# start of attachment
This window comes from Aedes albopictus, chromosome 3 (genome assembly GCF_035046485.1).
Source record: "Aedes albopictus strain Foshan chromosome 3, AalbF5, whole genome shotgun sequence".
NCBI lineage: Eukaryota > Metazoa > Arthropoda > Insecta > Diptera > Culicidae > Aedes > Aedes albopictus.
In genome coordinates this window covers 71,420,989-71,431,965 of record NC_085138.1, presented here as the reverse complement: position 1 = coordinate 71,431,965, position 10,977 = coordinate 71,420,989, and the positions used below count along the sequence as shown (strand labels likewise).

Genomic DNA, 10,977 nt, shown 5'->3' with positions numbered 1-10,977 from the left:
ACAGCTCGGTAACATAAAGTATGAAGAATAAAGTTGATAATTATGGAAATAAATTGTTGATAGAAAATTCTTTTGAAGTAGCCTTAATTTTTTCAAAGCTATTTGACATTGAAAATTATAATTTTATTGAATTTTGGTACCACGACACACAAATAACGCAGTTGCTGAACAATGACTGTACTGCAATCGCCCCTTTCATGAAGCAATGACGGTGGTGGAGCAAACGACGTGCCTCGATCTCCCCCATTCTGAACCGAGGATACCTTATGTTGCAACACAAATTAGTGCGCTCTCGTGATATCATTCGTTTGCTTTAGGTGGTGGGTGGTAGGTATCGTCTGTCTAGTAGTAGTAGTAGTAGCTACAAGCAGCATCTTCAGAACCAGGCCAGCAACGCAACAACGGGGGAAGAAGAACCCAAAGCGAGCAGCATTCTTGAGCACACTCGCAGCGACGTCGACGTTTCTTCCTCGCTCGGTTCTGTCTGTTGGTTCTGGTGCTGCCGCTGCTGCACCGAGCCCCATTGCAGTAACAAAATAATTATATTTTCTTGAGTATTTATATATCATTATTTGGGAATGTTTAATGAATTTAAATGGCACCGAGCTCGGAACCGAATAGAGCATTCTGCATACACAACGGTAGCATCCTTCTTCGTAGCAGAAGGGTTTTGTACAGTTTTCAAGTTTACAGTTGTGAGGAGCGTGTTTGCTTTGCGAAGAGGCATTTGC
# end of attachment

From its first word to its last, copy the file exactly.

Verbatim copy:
This window comes from Aedes albopictus, chromosome 3 (genome assembly GCF_035046485.1).
Source record: "Aedes albopictus strain Foshan chromosome 3, AalbF5, whole genome shotgun sequence".
NCBI lineage: Eukaryota > Metazoa > Arthropoda > Insecta > Diptera > Culicidae > Aedes > Aedes albopictus.
In genome coordinates this window covers 71,420,989-71,431,965 of record NC_085138.1, presented here as the reverse complement: position 1 = coordinate 71,431,965, position 10,977 = coordinate 71,420,989, and the positions used below count along the sequence as shown (strand labels likewise).

Genomic DNA, 10,977 nt, shown 5'->3' with positions numbered 1-10,977 from the left:
ACAGCTCGGTAACATAAAGTATGAAGAATAAAGTTGATAATTATGGAAATAAATTGTTGATAGAAAATTCTTTTGAAGTAGCCTTAATTTTTTCAAAGCTATTTGACATTGAAAATTATAATTTTATTGAATTTTGGTACCACGACACACAAATAACGCAGTTGCTGAACAATGACTGTACTGCAATCGCCCCTTTCATGAAGCAATGACGGTGGTGGAGCAAACGACGTGCCTCGATCTCCCCCATTCTGAACCGAGGATACCTTATGTTGCAACACAAATTAGTGCGCTCTCGTGATATCATTCGTTTGCTTTAGGTGGTGGGTGGTAGGTATCGTCTGTCTAGTAGTAGTAGTAGTAGCTACAAGCAGCATCTTCAGAACCAGGCCAGCAACGCAACAACGGGGGAAGAAGAACCCAAAGCGAGCAGCATTCTTGAGCACACTCGCAGCGACGTCGACGTTTCTTCCTCGCTCGGTTCTGTCTGTTGGTTCTGGTGCTGCCGCTGCTGCACCGAGCCCCATTGCAGTAACAAAATAATTATATTTTCTTGAGTATTTATATATCATTATTTGGGAATGTTTAATGAATTTAAATGGCACCGAGCTCGGAACCGAATAGAGCATTCTGCATACACAACGGTAGCATCCTTCTTCGTAGCAGAAGGGTTTTGTACAGTTTTCAAGTTTACAGTTGTGAGGAGCGTGTTTGCTTTGCGAAGAGGCATTTGC